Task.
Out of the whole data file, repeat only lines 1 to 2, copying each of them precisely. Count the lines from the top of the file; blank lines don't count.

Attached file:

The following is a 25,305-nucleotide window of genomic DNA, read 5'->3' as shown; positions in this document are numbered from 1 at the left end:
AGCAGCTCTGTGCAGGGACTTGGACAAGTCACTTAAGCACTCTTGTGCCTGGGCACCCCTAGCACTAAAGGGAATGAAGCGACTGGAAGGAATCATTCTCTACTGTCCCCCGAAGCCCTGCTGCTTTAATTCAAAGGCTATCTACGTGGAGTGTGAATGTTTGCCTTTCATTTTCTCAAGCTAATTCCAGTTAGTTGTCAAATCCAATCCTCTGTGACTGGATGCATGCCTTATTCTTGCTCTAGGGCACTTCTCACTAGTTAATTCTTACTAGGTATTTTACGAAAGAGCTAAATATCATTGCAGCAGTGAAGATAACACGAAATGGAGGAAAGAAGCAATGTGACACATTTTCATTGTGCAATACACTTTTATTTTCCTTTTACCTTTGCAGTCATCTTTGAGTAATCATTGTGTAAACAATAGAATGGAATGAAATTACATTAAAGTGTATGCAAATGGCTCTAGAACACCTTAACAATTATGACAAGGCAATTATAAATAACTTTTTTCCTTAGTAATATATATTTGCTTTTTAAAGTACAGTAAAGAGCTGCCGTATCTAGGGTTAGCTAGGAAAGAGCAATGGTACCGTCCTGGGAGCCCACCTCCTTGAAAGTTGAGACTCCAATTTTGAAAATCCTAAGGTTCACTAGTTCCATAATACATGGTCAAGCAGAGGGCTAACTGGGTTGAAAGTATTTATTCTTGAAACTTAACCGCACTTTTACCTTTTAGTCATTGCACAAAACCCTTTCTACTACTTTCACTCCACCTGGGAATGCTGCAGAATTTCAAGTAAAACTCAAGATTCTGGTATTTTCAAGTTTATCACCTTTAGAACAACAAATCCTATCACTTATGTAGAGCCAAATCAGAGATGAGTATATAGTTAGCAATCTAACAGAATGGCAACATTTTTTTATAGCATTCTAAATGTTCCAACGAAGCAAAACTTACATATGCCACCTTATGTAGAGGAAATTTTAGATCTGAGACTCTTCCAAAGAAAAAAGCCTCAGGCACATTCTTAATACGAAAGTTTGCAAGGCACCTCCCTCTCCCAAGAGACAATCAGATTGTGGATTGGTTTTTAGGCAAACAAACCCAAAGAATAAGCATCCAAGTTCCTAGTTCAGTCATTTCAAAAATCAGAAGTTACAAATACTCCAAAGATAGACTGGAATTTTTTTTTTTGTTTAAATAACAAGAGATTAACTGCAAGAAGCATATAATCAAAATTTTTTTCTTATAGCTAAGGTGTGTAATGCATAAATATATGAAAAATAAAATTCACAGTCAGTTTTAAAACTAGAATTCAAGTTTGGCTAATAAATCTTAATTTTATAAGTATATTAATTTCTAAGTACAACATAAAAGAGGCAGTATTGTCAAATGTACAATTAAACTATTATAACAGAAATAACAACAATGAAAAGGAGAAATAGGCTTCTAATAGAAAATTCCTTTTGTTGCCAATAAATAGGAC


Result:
The following is a 25,305-nucleotide window of genomic DNA, read 5'->3' as shown; positions in this document are numbered from 1 at the left end:
AGCAGCTCTGTGCAGGGACTTGGACAAGTCACTTAAGCACTCTTGTGCCTGGGCACCCCTAGCACTAAAGGGAATGAAGCGACTGGAAGGAATCATTCTCTACTGTCCCCCGAAGCCCTGCTGCTTTAATTCAAAGGCTATCTACGTGGAGTGTGAATGTTTGCCTTTCATTTTCTCAAGCTAATTCCAGTTAGTTGTCAAATCCAATCCTCTGTGACTGGATGCATGCCTTATTCTTGCTCTAGGGCACTTCTCACTAGTTAATTCTTACTAGGTATTTTACGAAAGAGCTAAATATCATTGCAGCAGTGAAGATAACACGAAATGGAGGAAAGAAGCAATGTGACACATTTTCATTGTGCAATACACTTTTATTTTCCTTTTACCTTTGCAGTCATCTTTGAGTAATCATTGTGTAAACAATAGAATGGAATGAAATTACATTAAAGTGTATGCAAATGGCTCTAGAACACCTTAACAATTATGACAAGGCAATTATAAATAACTTTTTTCCTTAGTAATATATATTTGCTTTTTAAAGTACAGTAAAGAGCTGCCGTATCTAGGGTTAGCTAGGAAAGAGCAATGGTACCGTCCTGGGAGCCCACCTCCTTGAAAGTTGAGACTCCAATTTTGAAAATCCTAAGGTTCACTAGTTCCATAATACATGGTCAAGCAGAGGGCTAACTGGGTTGAAAGTATTTATTCTTGAAACTTAACCGCACTTTTACCTTTTAGTCATTGCACAAAACCCTTTCTACTACTTTCACTCCACCTGGGAATGCTGCAGAATTTCAAGTAAAACTCAAGATTCTGGTATTTTCAAGTTTATCACCTTTAGAACAACAAATCCTATCACTTATGTAGAGCCAAATCAGAGATGAGTATATAGTTAGCAATCTAACAGAATGGCAACATTTTTTTATAGCATTCTAAATGTTCCAACGAAGCAAAACTTACATATGCCACCTTATGTAGAGGAAATTTTAGATCTGAGACTCTTCCAAAGAAAAAAGCCTCAGGCACATTCTTAATACGAAAGTTTGCAAGGCACCTCCCTCTCCCAAGAGACAATCAGATTGTGGATTGGTTTTTAGGCAAACAAACCCAAAGAATAAGCATCCAAGTTCCTAGTTCAGTCATTTCAAAAATCAGAAGTTACAAATACTCCAAAGATAGACTGGAATTTTTTTTTTTGTTTAAATAACAAGAGATTAACTGCAAGAAGCATATAATCAAAATTTTTTTCTTATAGCTAAGGTGTGTAATGCATAAATATATGAAAAATAAAATTCACAGTCAGTTTTAAAACTAGAATTCAAGTTTGGCTAATAAATCTTAATTTTATAAGTATATTAATTTCTAAGTACAACATAAAAGAGGCAGTATTGTCAAATGTACAATTAAACTATTATAACAGAAATAACAACAATGAAAAGGAGAAATAGGCTTCTAATAGAAAATTCCTTTTGTTGCCAATAAATAGGAC